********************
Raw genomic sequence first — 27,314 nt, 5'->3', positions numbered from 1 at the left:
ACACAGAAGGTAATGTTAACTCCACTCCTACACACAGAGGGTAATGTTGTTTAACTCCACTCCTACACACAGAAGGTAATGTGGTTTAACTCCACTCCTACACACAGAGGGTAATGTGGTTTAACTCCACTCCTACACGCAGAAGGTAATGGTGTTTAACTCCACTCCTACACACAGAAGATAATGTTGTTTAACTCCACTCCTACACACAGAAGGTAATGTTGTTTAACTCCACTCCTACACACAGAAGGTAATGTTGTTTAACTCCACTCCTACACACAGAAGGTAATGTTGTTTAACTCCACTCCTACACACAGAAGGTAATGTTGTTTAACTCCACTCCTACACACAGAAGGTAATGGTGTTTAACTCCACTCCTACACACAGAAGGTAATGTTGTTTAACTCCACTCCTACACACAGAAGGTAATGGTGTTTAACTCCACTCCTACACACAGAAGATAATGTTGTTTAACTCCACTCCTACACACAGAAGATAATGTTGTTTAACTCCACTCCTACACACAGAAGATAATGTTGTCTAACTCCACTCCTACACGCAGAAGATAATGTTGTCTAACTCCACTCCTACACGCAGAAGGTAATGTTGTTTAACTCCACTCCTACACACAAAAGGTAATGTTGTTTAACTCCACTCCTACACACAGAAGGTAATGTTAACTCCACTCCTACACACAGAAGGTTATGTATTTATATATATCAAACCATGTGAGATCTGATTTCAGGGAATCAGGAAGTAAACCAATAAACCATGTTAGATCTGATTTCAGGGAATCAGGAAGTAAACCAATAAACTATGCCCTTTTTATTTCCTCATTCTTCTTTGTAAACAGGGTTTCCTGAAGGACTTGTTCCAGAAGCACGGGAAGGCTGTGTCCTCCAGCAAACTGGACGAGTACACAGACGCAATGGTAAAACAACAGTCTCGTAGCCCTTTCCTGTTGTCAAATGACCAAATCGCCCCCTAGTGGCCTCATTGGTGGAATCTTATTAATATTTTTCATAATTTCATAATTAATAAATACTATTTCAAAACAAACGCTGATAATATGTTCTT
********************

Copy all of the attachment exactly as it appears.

Raw genomic sequence first — 27,314 nt, 5'->3', positions numbered from 1 at the left:
ACACAGAAGGTAATGTTAACTCCACTCCTACACACAGAGGGTAATGTTGTTTAACTCCACTCCTACACACAGAAGGTAATGTGGTTTAACTCCACTCCTACACACAGAGGGTAATGTGGTTTAACTCCACTCCTACACGCAGAAGGTAATGGTGTTTAACTCCACTCCTACACACAGAAGATAATGTTGTTTAACTCCACTCCTACACACAGAAGGTAATGTTGTTTAACTCCACTCCTACACACAGAAGGTAATGTTGTTTAACTCCACTCCTACACACAGAAGGTAATGTTGTTTAACTCCACTCCTACACACAGAAGGTAATGTTGTTTAACTCCACTCCTACACACAGAAGGTAATGGTGTTTAACTCCACTCCTACACACAGAAGGTAATGTTGTTTAACTCCACTCCTACACACAGAAGGTAATGGTGTTTAACTCCACTCCTACACACAGAAGATAATGTTGTTTAACTCCACTCCTACACACAGAAGATAATGTTGTTTAACTCCACTCCTACACACAGAAGATAATGTTGTCTAACTCCACTCCTACACGCAGAAGATAATGTTGTCTAACTCCACTCCTACACGCAGAAGGTAATGTTGTTTAACTCCACTCCTACACACAAAAGGTAATGTTGTTTAACTCCACTCCTACACACAGAAGGTAATGTTAACTCCACTCCTACACACAGAAGGTTATGTATTTATATATATCAAACCATGTGAGATCTGATTTCAGGGAATCAGGAAGTAAACCAATAAACCATGTTAGATCTGATTTCAGGGAATCAGGAAGTAAACCAATAAACTATGCCCTTTTTATTTCCTCATTCTTCTTTGTAAACAGGGTTTCCTGAAGGACTTGTTCCAGAAGCACGGGAAGGCTGTGTCCTCCAGCAAACTGGACGAGTACACAGACGCAATGGTAAAACAACAGTCTCGTAGCCCTTTCCTGTTGTCAAATGACCAAATCGCCCCCTAGTGGCCTCATTGGTGGAATCTTATTAATATTTTTCATAATTTCATAATTAATAAATACTATTTCAAAACAAACGCTGATAATATGTTCTT